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Jack Quaid Is Still 'Incredibly Sorry' About This Hunger Games Moment

When Lionsgate's adaptation of Suzanne Collins' best-seller The Hungers Games was released all the way back in 2012, it not only launched a billion-dollar franchise and the A-list careers of stars like Jennifer Lawrence, Liam Hemsworth, and Josh Hutcherson. It also kicked off a growing interest within Hollywood for a different kind of young adult genre storytelling — one where seemingly more adult themes, from war and surveillance to poverty and revolution, were prominently featured alongside more classic YA tropes of romance and coming of age. 

In the film adaptation, the horrors of Collins' future dystopia are on full display, arguably most memorably in the form of a young character's death. Rue, played by actor Amandla Stenberg, was one of the 24 tributes across the 12 districts of Panem that were "reaped" to play a deadly game of survival — to the enjoyment of those in the new North American nation's Capitol, and to the fear of everyone else. Just 12-years-old — making her the youngest competitor in the 74th Hunger Games — the District 11 tribute befriends the film's main protagonist and District 12 representative Katniss Everdeen (Jennifer Lawrence) after glimpsing her Mocking Jay pin — a symbol of revolution and resistance. 

Soon after, Rue is brutally murdered by a boy named Marvel, one of the tributes from District 1. Not only is he from the wealthiest district, but a place where tributes are chosen and train their entire lives for the games. After The Hunger Games was recently shown on Freeform, one eagle-eyed fan pointed out the performer portraying Marvel looks familiar, but also a little jarring in the role, at least when you consider who he plays now. 

Jack Quaid was "incredibly sorry" for murdering the beloved Hunger Games character

The actor in question is Jack Quaid, the son of Meg Ryan and Dennis Quaid, but more importantly the star of Amazon's The Boys. În Eric Kripke's adaptation of Garth Ennis and Darick Robertsons' comic book series, Quaid plays Hughie Campbell, a somewhat hapless vigilante with no powers who attempts to take down a corrupted crew of government-backed superheroes with some help from Karl Urban and his band antiheroes. While he's playing a good guy now, in 2012, he made his acting debut in the minor role of Marvel, one of two venomous tributes from District 1. It's a pretty stomach-turning performance, and one many clearly forgot Quaid played, including the Twitter user who called the actor out directly (via Entertainment Weekly). 

"Wait, @JackQuaid92 [Jack Quaid] killed Rue?" @B_Ri tweeted, along with a screenshot of the scene itself.

Nearly a decade later, the sequence is still just as emotionally shocking, but also now feels a little odd considering what Quaid is doing — that is, playing someone the complete opposite of a spoiled and murderous child antagonist.

After the fan tagged Quaid in the tweet, he caught wind of the reminder and decided to share some comical, and sincere, regret for his character's actions. "Oh s— that's right. Sorry," Quaid tweeted in response. He then immediately followed up with a note that his character was, in fact, punished for his actions and his larger role in the classist system of Panem. "In all fairness, I met my demise VERY quickly afterwards. I was brainwashed by my luxurious District 1 upbringing. But yes incredibly sorry."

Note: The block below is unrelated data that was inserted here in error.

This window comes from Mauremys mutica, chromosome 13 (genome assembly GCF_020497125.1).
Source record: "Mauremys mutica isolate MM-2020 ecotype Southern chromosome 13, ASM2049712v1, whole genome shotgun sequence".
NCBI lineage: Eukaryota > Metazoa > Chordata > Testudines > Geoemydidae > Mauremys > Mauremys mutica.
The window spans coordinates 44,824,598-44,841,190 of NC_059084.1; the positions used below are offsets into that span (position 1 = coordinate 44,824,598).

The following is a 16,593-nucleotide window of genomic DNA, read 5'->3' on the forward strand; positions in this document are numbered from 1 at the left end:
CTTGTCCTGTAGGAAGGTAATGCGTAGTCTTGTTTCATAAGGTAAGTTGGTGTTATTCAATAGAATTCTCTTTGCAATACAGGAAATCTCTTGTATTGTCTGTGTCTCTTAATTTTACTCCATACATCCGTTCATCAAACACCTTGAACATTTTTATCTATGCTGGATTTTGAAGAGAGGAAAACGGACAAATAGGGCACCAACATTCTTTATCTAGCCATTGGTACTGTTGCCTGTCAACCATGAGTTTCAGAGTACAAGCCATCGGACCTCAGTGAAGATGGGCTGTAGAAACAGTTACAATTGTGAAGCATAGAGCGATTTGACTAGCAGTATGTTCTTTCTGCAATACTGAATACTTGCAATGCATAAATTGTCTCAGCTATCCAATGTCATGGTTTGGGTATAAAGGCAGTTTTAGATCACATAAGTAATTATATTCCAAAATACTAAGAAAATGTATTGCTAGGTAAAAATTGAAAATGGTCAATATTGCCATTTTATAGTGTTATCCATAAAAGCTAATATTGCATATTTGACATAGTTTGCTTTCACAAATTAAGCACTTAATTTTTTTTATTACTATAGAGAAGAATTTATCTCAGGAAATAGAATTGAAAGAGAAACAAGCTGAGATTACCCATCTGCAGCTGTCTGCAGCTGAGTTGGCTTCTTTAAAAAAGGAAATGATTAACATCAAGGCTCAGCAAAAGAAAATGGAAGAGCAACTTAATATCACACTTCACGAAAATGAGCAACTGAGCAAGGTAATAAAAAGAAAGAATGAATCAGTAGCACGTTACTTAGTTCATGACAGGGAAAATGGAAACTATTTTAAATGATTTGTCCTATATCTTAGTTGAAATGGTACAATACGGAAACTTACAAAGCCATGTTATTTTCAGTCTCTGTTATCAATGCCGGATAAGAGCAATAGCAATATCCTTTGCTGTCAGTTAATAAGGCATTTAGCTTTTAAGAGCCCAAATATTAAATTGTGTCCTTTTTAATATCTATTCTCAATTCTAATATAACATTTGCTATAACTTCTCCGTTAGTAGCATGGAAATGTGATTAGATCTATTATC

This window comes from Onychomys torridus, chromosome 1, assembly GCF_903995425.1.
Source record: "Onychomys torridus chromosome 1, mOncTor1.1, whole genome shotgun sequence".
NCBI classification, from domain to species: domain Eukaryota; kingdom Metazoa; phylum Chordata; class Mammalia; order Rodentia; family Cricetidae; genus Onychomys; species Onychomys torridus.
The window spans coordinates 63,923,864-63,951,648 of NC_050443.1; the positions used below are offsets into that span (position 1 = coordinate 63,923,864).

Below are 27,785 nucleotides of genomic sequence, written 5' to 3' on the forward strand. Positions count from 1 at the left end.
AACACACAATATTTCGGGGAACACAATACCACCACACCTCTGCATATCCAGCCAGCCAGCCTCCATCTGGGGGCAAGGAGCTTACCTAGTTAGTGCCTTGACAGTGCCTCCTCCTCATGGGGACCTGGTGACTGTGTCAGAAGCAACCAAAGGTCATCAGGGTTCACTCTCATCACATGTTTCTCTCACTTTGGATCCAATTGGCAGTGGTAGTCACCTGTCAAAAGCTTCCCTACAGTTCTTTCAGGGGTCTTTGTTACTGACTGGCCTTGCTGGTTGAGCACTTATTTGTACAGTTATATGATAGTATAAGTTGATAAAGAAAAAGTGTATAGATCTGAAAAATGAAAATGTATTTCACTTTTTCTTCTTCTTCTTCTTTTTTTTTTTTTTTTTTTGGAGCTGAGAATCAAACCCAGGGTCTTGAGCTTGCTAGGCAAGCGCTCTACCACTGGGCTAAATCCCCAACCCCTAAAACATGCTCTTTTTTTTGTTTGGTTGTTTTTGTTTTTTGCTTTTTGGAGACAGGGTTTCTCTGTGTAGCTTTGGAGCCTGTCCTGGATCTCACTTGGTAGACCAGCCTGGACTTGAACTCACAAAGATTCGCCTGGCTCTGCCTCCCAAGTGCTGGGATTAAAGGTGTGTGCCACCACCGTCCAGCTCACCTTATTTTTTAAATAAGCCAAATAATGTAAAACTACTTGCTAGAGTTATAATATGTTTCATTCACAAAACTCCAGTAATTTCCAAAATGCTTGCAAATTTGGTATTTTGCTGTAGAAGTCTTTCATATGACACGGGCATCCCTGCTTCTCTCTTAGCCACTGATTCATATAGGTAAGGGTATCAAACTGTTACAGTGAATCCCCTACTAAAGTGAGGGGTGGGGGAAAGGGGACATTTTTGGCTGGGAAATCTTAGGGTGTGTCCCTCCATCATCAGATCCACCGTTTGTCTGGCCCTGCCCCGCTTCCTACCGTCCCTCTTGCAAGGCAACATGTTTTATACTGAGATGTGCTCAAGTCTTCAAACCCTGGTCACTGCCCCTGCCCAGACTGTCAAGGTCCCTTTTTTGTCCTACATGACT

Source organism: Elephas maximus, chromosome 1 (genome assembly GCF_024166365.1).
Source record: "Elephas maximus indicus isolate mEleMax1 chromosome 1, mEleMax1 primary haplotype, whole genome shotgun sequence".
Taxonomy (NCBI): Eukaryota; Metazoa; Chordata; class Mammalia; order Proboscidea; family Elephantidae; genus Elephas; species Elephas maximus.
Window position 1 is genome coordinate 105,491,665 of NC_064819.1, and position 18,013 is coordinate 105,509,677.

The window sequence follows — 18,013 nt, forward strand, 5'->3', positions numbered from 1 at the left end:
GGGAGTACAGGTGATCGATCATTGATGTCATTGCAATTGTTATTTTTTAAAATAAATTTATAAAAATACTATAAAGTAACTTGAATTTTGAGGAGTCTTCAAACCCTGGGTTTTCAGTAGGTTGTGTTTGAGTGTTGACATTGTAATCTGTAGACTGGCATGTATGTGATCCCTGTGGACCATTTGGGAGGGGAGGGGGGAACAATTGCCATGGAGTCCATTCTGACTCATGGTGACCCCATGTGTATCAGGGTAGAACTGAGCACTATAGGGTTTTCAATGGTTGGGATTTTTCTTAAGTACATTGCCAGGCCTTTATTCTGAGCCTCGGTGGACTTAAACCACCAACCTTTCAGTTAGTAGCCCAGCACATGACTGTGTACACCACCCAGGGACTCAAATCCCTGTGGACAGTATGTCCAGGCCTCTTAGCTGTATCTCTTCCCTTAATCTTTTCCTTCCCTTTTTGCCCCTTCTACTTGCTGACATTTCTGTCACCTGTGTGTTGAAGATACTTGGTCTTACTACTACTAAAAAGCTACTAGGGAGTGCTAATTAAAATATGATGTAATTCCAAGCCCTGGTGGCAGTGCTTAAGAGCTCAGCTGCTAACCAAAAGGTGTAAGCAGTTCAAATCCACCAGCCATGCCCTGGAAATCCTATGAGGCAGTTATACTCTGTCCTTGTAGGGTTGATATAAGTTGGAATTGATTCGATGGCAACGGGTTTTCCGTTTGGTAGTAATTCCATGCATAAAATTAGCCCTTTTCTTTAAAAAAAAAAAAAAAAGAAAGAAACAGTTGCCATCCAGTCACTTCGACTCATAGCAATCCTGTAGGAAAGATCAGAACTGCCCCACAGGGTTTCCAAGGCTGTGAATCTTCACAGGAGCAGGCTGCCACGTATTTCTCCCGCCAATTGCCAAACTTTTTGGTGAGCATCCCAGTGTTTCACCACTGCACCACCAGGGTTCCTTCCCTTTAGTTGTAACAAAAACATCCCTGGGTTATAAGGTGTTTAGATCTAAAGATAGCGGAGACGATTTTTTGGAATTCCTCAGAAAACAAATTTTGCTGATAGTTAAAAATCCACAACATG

Quaid is clearly being a little humorous, but he's also subtly acknowledging the significance of Rue's death.

Quaid's film debut was as significant for his career as it was for the world of The Hunger Games

While any child being forced to murder other children for sport and the entertainment of rich adults is a ghastly reality to live in, the fictional and real-world connotations of the death of Rue, a young poor Black girl, at the hands of a violently inequitable system —personified by Marvel — are heavy. And though Lawrence's Katiness ultimately ends up leading the revolution, if rather reluctantly, Rue's face and death are often considered the inciting event of that revolution. 

In Collins' dystopian future, North American governments as we know them have fallen to a series of ecological distasters and global wars. In their place has risen Panem, a society divided up into 12 districts, charged with supplying different necessities to Panem's Capitol. Each district was also charged with supplying two tributes to the annual Hunger Games, a violent reality TV-esque competition that thrusts 24 contenders into a deadly arena — driven by the motto "kill or be killed" — and has them duke it out until only one remains. The higher your district number, the worse the conditions you lived and worked in, and the greater the chance you'd lose both "tributes" in the Capitol's gruesome event to districts whose players had more resources and time to train.

Rue, from District 11, was a child who existed at the intersections of Panem's inequity, discrimination, and cruelty — and was as much a flashpoint character in the books as she was among audiences. So while Quaid's Marvel was just doing what every other tribute had done before, he did it as one of the strongest examples of Collins' social metaphors. And that arguably makes his character — even for his short time on the screen — one of The Hunger Games' worst villains.